"I think we've got to see what happens this year with the belts. Let them be competed for and then potentially let them go up in the air and then we'll see where the belts land. 

"Then it's about just staying consistent, staying focused on improving for these next 12 to 16 months while I'm in title contention."

Next weekend's fight will be Joshua's first since 2015 that has not been contested with a world title on the line.

"There is definitely not as much nerves," he said. "That kind of pressure, that pressure cooker is off a bit. The pressure was a lot, I can't lie to you.

"But when you want something so bad, I was really pushing that undisputed narrative for so long, that road to undisputed hashtag with all of the brands we work with. 

"We pushed it, but now we're at a new stage. We can't look back. We're only looking forward and I see a bright future and that kind of keeps me in good spirits."

Tyson Fury has accused Oleksandr Usyk of being a "coward" and "running" away after a proposed heavyweight unification title fight collapsed.

WBC champion Fury and WBA, WBO and IBF world champion Usyk were due to step into the ring at Wembley on April 29.

A deal could not be agreed, though, with both parties unable to come to an agreement over terms for a purse split in the rematch clause.

Usyk's promoter Alex Krassyuk pointed the finger at Fury for "putting so many obstacles in front of making the deal."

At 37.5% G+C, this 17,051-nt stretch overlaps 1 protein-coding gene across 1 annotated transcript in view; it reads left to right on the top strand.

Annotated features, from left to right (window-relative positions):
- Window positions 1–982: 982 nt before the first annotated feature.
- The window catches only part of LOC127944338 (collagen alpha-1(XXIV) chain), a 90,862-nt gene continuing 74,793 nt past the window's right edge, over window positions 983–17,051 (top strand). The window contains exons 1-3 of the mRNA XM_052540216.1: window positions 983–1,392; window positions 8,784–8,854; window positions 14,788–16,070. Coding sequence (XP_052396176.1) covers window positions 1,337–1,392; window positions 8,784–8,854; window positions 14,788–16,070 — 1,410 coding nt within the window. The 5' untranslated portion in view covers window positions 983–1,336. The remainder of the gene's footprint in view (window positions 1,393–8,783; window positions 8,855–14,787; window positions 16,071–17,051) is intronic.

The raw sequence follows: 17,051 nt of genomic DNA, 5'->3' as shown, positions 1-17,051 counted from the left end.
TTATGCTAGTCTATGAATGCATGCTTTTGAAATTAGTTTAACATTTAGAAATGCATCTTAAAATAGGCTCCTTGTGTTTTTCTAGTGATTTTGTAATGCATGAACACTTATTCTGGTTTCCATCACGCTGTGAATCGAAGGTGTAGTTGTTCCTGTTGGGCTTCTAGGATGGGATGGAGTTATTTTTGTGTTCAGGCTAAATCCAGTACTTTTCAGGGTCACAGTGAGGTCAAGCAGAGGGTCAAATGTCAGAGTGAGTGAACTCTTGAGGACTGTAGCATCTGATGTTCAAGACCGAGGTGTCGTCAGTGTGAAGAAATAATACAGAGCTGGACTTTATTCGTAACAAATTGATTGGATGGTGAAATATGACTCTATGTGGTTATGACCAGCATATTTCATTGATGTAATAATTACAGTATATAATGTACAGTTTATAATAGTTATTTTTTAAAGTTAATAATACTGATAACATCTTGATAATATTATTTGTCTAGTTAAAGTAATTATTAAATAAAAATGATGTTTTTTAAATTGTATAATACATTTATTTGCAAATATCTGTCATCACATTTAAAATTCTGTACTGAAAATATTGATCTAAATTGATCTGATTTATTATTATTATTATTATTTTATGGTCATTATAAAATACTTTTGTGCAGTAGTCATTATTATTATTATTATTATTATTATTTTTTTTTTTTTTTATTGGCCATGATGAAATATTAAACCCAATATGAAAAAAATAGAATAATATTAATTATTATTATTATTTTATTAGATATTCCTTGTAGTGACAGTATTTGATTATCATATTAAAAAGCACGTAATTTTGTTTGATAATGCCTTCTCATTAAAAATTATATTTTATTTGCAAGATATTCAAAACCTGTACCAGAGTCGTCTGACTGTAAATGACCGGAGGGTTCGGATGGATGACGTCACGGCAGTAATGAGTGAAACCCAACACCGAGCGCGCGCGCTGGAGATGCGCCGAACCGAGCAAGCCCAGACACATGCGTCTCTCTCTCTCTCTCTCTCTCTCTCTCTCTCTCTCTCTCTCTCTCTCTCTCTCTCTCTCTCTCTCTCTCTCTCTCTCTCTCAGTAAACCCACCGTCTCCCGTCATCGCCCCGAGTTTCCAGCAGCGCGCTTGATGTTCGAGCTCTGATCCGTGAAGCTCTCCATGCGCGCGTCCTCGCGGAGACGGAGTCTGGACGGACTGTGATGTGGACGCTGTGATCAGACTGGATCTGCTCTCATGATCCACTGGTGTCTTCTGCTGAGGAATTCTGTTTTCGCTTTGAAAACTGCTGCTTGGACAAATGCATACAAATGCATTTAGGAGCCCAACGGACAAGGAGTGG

Mandatory challenger Daniel Dubois is instead seemingly next in line for Usyk, and Fury claims that is bout the Ukrainian wanted rather than facing him.

He said in a social media post on Thursday: "[You] tried all week to get out of it, begging for a rematch like a little girl. You got your rematch, then didn't even wanna fight at that.

"Always know that you was never man enough to tangle with the 'Gypsy King' ever in your life. You little 14-stone coward, and your full team know it as well, and all the lawyers have got the full information.

"Keep running. Fight [Daniel] Dubois at the Copper Box now, and always know that you or anybody else like you would never tangle with the Gypsy King!"

Anthony Joshua will not "sit around and wait" to enter discussions with Tyson Fury after the latter's proposed bout with Oleksandr Usyk fell through.

Usyk's camp confirmed on Wednesday that talks with Fury over a heavyweight unification bout at Wembley on April 29 had collapsed.